Reparation is a multi-award-winning indie film about Bob, an Air Force veteran living with PTSD and a three-year memory lapse, gets a visit from an old friend, who is a payback seeker. It stars Marc Menchaca (Homeland), Jon Huertas (Castle), Virginia Newcomb (Moonlight Mile), and first-timer Dale Dye Thomas.
A dark, suspenseful balancing act between what is family, what is truth, what is friendship — and what our minds can do to us, Reparation is about righting wrongs and about so much more. The payoff is sweet and sad and more memorable for it. It most recently won 5 awards at Breckenridge Film Festival: Best Actor (Menchaca), Best Supporting Actor (Huertas), Best Actress (Newcomb), Best Child Actor (Thomas), and Best Screenplay.
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Watch Your Back, You Might Be Paying REPARATION
By Laura K. Marsh
“In jurisprudence, reparation is replenishment of a previously inflicted loss by the criminal to the victim.”
In other words, reparation is payback. But while this movie is indeed about righting wrongs, it is about so much more.
The filmmakers know about our meager understanding of the film’s title, and deftly play with our expectations. As a result, we willing follow them through the complicated maze of the main character’s mind expecting — well, not what we get.
And I for one was so excited to be mislead: the payoff is sweet and sad and way more memorable for it.
REPARATION is a multi-award-winning indie film about an Air Force veteran with a three-year memory lapse who gets a visit from an old friend, who is a payback seeker.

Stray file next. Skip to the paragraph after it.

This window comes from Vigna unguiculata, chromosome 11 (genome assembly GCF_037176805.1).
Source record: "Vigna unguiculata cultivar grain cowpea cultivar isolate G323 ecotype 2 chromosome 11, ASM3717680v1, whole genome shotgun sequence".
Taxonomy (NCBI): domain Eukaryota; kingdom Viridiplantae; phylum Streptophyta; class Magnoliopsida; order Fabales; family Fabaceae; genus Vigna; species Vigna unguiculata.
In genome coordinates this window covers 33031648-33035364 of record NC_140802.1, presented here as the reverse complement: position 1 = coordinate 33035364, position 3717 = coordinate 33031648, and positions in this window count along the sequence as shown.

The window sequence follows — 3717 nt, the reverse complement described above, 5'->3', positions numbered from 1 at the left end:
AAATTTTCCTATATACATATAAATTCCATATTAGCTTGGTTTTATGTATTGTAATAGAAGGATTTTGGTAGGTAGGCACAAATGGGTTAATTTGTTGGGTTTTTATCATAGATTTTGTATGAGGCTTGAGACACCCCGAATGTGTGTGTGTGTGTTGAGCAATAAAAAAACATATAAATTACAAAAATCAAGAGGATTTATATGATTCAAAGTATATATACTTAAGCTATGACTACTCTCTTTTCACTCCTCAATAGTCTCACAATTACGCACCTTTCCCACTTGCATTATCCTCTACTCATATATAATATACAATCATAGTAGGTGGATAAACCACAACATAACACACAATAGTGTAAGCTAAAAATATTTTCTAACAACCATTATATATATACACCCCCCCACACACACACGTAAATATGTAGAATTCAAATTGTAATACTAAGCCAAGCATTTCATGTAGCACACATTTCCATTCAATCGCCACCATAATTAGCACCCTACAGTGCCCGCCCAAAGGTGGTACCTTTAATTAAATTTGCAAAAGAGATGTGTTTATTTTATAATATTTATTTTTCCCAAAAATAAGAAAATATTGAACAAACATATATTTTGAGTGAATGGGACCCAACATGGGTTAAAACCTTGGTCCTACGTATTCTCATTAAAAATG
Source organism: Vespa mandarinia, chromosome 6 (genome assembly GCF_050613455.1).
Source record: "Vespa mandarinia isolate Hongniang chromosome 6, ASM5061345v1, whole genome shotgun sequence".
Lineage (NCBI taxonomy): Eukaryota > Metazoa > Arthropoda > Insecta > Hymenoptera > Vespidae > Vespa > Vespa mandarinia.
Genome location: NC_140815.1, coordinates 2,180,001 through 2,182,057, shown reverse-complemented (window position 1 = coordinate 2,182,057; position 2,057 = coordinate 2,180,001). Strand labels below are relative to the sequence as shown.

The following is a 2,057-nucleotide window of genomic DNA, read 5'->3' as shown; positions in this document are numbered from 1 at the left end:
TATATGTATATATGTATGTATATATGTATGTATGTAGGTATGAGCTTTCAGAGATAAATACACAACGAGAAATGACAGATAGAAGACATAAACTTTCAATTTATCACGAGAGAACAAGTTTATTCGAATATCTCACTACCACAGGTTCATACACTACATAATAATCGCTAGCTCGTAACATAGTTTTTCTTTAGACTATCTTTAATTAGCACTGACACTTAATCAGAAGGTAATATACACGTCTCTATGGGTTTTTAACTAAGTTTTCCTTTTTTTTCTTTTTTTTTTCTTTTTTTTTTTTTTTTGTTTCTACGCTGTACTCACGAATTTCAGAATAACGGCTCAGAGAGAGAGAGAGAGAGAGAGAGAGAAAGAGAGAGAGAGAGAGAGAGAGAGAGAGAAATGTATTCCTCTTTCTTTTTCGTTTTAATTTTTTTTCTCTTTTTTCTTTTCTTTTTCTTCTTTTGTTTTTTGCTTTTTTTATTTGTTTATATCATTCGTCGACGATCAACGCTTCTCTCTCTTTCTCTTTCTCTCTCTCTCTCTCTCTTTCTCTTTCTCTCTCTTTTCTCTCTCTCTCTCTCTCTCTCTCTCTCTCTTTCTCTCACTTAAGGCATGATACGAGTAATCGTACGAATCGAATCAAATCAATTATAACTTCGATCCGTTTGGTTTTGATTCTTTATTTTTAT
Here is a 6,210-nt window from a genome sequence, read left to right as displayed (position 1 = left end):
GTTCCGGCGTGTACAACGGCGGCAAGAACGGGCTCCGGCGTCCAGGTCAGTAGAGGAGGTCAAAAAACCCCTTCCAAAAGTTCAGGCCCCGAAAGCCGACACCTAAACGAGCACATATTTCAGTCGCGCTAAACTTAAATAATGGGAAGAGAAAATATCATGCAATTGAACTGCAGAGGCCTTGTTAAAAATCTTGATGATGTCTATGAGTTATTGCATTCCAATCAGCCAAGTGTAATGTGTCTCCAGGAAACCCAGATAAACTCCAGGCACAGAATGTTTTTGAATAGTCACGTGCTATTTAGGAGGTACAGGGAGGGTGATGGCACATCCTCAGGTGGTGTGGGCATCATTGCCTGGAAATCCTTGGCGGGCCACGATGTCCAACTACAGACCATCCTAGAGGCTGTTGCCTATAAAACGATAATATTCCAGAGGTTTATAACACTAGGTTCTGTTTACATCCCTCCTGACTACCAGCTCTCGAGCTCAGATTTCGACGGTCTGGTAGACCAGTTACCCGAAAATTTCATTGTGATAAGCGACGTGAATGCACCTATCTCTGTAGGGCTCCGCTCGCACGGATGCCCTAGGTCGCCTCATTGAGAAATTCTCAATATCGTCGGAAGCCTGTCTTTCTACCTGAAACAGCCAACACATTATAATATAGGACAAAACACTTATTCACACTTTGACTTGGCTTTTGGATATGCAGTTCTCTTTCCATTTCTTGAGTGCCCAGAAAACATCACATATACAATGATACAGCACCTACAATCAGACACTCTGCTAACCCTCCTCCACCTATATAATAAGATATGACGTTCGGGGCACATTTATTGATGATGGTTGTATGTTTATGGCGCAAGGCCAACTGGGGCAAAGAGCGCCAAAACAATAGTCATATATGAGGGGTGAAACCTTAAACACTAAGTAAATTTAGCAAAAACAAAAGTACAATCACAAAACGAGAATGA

REPARATION stars Marc Menchaca (Homeland), Jon Huertas (Castle), Virginia Newcomb (Moonlight Mile), and first-timer Dale Dye Thomas.
In it’s 2015 festival spin, it has most recently won 5 awards at Breckenridge Film Festival: Best Actor (Menchaca), Best Supporting Actor (Huertas), Best Actress (Newcomb), Best Child Actor (Thomas), and Best Screenplay.
Where SILVER LININGS PLAYBOOK was cheeky and upbeat on the “just getting out of a mental institution” note, REPARATION is dark and suspenseful. It is a balancing act between what is family, what is truth, what is friendship — and what our minds can do to us.
This film has so many nicely interwoven themes. Chief among the issues is the one of Bob (Manchaca), a veteran living with post-traumatic stress and memory loss, but it really isn’t what you think. And that is delicious.
Our minds can be a dangerous, dark place of dying while struggling to live. Both father and daughter in this story live with their respective traumatic shadows in entwined, meaningful ways that drive the drama between all of the other characters.
Indie films can get bogged down with their own gravitas. But REPARATION never does: it stays crisp, clear, and somehow linear in its track-skipping narrative.
I am intentionally vague about all of this because I really want you to see this film. I’m not even saying that because I’m writing a review to get you to go see it. Truly. Pick this one if you don’t pick any others.
As Bob’s daughter Charlotte (Thomas) comes to learn, “Every time something happens that knocks us out of balance, we try doing something that will knock us back in.” It’s CRASH for the soul.
REPARATION will make you feel perfectly unbalanced and slightly on your toes until the very, circle-closing end.
I would love to tell you that you will feel whole for seeing this well-written film, but you won’t. But I can assure, you will not stop thinking about it. Or Bob. Or Charlotte.
Or your own version of PTSD.
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